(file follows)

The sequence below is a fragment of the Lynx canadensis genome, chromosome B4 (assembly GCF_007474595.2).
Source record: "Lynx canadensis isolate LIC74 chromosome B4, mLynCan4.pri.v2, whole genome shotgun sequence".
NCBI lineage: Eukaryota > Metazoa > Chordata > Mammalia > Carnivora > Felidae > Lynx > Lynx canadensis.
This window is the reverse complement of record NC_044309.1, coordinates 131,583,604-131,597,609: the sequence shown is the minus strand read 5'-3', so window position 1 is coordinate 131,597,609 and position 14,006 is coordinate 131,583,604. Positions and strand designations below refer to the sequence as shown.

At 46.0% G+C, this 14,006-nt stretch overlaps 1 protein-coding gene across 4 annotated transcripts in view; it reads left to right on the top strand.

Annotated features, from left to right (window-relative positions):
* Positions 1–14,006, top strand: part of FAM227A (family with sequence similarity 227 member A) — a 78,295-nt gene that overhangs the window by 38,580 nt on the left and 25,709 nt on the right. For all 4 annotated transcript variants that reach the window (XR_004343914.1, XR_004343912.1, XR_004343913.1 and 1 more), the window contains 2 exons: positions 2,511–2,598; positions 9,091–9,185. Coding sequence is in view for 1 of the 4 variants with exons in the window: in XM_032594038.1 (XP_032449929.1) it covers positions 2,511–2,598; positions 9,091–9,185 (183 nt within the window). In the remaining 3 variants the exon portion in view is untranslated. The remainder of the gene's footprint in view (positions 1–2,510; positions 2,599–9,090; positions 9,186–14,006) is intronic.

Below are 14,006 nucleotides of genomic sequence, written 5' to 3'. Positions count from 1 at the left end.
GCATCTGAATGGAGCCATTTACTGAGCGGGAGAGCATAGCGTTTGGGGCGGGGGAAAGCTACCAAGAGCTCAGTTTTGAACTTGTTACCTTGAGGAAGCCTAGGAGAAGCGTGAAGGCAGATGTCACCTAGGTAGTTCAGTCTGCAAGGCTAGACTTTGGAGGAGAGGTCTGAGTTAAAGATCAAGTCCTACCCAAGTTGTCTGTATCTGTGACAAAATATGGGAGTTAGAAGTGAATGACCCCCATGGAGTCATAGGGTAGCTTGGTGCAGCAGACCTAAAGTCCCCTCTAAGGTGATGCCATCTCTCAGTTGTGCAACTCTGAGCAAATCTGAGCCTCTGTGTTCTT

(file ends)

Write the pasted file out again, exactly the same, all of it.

The sequence below is a fragment of the Lynx canadensis genome, chromosome B4 (assembly GCF_007474595.2).
Source record: "Lynx canadensis isolate LIC74 chromosome B4, mLynCan4.pri.v2, whole genome shotgun sequence".
NCBI lineage: Eukaryota > Metazoa > Chordata > Mammalia > Carnivora > Felidae > Lynx > Lynx canadensis.
This window is the reverse complement of record NC_044309.1, coordinates 131,583,604-131,597,609: the sequence shown is the minus strand read 5'-3', so window position 1 is coordinate 131,597,609 and position 14,006 is coordinate 131,583,604. Positions and strand designations below refer to the sequence as shown.

At 46.0% G+C, this 14,006-nt stretch overlaps 1 protein-coding gene across 4 annotated transcripts in view; it reads left to right on the top strand.

Annotated features, from left to right (window-relative positions):
* Positions 1–14,006, top strand: part of FAM227A (family with sequence similarity 227 member A) — a 78,295-nt gene that overhangs the window by 38,580 nt on the left and 25,709 nt on the right. For all 4 annotated transcript variants that reach the window (XR_004343914.1, XR_004343912.1, XR_004343913.1 and 1 more), the window contains 2 exons: positions 2,511–2,598; positions 9,091–9,185. Coding sequence is in view for 1 of the 4 variants with exons in the window: in XM_032594038.1 (XP_032449929.1) it covers positions 2,511–2,598; positions 9,091–9,185 (183 nt within the window). In the remaining 3 variants the exon portion in view is untranslated. The remainder of the gene's footprint in view (positions 1–2,510; positions 2,599–9,090; positions 9,186–14,006) is intronic.

Below are 14,006 nucleotides of genomic sequence, written 5' to 3'. Positions count from 1 at the left end.
GCATCTGAATGGAGCCATTTACTGAGCGGGAGAGCATAGCGTTTGGGGCGGGGGAAAGCTACCAAGAGCTCAGTTTTGAACTTGTTACCTTGAGGAAGCCTAGGAGAAGCGTGAAGGCAGATGTCACCTAGGTAGTTCAGTCTGCAAGGCTAGACTTTGGAGGAGAGGTCTGAGTTAAAGATCAAGTCCTACCCAAGTTGTCTGTATCTGTGACAAAATATGGGAGTTAGAAGTGAATGACCCCCATGGAGTCATAGGGTAGCTTGGTGCAGCAGACCTAAAGTCCCCTCTAAGGTGATGCCATCTCTCAGTTGTGCAACTCTGAGCAAATCTGAGCCTCTGTGTTCTT